November 17, 2022
by  Josh Sab

Autumn Statement, A Summary - How does Jeremy Hunt's plan affect your business?

Today the Chancellor made an hour-long speech in the House of Commons explaining his plan moving forward and how he expected the country to close a £60 billion whole in the economy. The strategy was met with disapproval from the opposing party however initial market reactions are minimal, implying Hunt's words did some work toward alleviating the lack of confidence.


Tax and Pay:

  • The income tax threshold for high earners at 45% will be lowered from £150,000 to £125,140.
  • Income Tax, Personal Allowance and the higher rate thresholds are being frozen for an extra 2 years on top of the current freeze now ending in April 2028.
  • National Insurance and Inheritance tax are also having their current freeze extended till April 2028
  • National Living Wage is being increased from £9.50ph to £10.42 from April 2023
  • The tax-free allowance for dividends will be getting cut from £2,000 to £1,000 in 2023 and then again down to £5-- from April 2024
  • Similarly, for Capital gains, the tax-free allowance will drop from 12,300 to £6,000 in 2023/24 and again to £3,000 in 2024/25
  • Company Car tax rates for electric vehicles will be raised by 1% per year for 3 years commencing 2025


  • The windfall tax on the profits of oil and gas firms will increase from 25% to 35%, extending until March 2028.
  • A 45% tax on electricity-generating companies will be applied from January though it is stated to be temporary

Economy and public finances:

  • The Office for Budget Responsibility (OBR) has declared the UK to be in recession, defined as the economy has slowed for two quarters in a row
  • OBR predicts a trend towards growth for this year overall of 4.2%, but size of the economy will shrink by 1.4% in 2023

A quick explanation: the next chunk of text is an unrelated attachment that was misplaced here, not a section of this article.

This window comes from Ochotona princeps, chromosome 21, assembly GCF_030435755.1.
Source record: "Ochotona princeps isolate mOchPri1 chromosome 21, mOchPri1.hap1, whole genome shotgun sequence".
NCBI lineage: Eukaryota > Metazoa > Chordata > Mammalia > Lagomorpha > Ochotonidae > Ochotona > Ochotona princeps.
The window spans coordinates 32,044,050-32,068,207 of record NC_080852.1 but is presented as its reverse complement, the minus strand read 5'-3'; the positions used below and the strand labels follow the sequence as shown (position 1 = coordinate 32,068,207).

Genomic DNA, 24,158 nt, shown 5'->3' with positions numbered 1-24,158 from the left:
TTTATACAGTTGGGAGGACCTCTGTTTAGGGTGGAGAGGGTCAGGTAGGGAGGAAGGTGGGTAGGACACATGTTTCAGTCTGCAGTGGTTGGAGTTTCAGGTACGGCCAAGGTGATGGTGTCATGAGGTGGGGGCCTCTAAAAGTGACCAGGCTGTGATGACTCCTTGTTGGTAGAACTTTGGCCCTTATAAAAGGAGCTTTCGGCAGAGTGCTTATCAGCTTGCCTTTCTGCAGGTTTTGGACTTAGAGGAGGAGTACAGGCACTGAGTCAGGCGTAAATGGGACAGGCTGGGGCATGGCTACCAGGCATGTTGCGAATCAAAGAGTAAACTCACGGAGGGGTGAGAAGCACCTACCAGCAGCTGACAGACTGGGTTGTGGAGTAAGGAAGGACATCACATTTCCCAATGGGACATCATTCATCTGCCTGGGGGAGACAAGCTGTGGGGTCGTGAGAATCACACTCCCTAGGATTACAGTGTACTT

• UK's inflation rate is predicted to be 9.1% this year and 7.4% the year after
  • The government has redefined their roadmap to balance the books and reach its debt and spending targets to 5 years rather than the current 3 years

Other measures:

  • Pensions will also rise in line with inflation
  • Rent rises will be capped at 7% in the next financial year
  • The lifetime cap on social care costs in England is due in October 2023 delayed by two years
  • Sizewell C nuclear plant to begin the approval process for construction
  • Northern Powerhouse rail and HS2 are planned to go ahead

Government spending:

  • Defence spending will be maintained at the NATO minimum of 2%
  • Overseas aid spending is to be kept at 0.5% for the next five years, below the official target of 0.7%
  • The NHS budget will increase in each of the next two years for a total extra of £3.3bn
  • Schools will get an extra £2.3bn next year and the year after

The Chancellor said ‘stability, growth and public services are the government’s key areas of focus. With the context of a global rise in the cost of living after the pandemic and the energy crisis caused by the war waged by Russia, Hunt made it clear that the guiding principle in this plan was to try and be “fair in [its] solutions”.

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